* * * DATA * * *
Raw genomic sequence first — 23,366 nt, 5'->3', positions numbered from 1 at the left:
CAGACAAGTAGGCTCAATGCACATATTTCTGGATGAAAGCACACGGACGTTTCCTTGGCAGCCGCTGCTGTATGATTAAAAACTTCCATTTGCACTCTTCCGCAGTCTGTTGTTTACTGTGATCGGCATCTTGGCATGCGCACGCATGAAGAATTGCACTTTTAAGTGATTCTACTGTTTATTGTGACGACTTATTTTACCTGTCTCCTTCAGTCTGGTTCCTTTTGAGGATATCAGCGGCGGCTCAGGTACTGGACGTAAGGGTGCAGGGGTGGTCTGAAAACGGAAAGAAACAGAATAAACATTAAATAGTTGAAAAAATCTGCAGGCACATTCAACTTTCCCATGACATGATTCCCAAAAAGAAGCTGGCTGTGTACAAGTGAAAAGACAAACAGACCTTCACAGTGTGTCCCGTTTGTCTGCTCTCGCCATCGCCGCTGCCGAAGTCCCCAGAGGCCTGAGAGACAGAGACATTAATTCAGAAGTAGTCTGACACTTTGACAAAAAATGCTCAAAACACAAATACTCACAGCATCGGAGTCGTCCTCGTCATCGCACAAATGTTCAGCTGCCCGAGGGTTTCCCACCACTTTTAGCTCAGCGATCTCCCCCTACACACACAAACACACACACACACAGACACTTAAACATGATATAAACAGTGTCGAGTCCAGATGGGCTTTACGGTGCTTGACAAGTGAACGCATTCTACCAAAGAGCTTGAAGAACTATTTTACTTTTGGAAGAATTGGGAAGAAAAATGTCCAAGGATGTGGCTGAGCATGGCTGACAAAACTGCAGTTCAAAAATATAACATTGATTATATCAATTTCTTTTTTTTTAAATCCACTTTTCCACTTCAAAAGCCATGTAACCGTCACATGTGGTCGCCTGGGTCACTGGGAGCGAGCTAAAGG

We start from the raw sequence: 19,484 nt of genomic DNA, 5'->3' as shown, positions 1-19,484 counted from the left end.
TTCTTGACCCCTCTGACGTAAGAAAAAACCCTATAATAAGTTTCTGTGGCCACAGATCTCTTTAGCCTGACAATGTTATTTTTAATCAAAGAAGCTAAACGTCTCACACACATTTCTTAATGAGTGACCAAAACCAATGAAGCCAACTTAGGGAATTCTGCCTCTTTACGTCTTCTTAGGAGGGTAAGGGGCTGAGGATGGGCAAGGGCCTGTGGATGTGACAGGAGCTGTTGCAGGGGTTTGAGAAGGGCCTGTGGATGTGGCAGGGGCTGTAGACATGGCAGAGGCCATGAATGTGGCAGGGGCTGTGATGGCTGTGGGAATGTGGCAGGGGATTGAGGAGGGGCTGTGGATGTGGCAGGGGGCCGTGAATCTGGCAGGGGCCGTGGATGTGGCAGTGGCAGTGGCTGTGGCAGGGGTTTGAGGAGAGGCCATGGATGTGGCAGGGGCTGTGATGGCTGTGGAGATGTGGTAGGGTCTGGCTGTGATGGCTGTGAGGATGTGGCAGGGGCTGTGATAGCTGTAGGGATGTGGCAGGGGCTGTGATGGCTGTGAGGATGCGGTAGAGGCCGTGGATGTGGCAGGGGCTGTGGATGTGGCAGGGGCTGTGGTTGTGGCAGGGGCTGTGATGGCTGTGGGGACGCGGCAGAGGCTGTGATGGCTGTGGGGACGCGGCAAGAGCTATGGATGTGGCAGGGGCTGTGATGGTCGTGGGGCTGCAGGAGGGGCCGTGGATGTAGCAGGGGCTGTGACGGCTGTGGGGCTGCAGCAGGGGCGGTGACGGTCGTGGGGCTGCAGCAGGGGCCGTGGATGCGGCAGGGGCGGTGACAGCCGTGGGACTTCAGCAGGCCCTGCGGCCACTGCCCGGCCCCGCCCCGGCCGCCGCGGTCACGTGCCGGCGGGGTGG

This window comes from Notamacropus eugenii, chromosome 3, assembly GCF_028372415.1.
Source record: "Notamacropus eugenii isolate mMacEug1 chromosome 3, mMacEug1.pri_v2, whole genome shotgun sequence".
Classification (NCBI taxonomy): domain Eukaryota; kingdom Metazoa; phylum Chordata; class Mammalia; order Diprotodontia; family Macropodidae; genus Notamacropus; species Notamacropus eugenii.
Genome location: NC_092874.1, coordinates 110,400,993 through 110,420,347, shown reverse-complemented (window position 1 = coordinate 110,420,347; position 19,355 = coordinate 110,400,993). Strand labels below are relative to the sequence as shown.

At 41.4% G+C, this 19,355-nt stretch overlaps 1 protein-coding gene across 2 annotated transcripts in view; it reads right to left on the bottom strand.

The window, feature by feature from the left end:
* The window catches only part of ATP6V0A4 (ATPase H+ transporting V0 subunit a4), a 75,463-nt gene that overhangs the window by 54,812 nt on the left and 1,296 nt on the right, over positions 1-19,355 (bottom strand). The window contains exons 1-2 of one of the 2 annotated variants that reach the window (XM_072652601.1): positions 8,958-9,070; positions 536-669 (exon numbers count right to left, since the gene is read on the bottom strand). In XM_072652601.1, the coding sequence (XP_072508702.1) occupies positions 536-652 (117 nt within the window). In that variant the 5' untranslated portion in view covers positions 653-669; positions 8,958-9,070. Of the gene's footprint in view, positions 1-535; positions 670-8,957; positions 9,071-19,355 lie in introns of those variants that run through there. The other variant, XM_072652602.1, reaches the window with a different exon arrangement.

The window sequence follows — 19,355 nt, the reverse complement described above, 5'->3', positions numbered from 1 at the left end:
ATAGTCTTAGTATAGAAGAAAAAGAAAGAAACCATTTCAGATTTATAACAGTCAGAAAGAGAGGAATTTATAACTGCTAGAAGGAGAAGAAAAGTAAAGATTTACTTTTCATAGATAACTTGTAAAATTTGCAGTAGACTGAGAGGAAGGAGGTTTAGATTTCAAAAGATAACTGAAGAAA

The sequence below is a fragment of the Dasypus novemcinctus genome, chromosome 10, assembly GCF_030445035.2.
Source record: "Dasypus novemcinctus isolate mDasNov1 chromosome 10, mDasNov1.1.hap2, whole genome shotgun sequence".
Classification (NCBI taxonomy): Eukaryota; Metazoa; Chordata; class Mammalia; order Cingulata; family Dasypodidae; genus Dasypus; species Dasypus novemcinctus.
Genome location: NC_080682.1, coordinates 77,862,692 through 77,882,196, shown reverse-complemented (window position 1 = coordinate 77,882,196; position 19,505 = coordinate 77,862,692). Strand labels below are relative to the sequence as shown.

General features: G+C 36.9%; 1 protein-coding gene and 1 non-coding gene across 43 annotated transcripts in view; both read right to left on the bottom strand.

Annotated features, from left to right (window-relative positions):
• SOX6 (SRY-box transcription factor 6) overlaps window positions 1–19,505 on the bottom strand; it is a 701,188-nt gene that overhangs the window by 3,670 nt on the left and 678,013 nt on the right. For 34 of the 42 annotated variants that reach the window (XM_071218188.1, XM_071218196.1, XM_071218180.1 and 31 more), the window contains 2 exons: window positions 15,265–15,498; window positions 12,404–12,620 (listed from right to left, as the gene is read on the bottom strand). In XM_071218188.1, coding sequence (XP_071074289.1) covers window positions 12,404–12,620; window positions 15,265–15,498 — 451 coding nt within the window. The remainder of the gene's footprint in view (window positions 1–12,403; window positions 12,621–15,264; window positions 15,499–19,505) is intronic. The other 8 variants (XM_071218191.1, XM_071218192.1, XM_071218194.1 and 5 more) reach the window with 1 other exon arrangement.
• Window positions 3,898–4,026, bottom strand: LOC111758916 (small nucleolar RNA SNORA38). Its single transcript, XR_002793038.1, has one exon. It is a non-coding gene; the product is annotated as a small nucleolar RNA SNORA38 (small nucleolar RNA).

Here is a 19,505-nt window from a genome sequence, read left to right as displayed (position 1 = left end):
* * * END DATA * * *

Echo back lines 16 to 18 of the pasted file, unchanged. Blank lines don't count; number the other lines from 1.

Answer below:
Classification (NCBI taxonomy): Eukaryota; Metazoa; Chordata; class Mammalia; order Cingulata; family Dasypodidae; genus Dasypus; species Dasypus novemcinctus.
Genome location: NC_080682.1, coordinates 77,862,692 through 77,882,196, shown reverse-complemented (window position 1 = coordinate 77,882,196; position 19,505 = coordinate 77,862,692). Strand labels below are relative to the sequence as shown.

General features: G+C 36.9%; 1 protein-coding gene and 1 non-coding gene across 43 annotated transcripts in view; both read right to left on the bottom strand.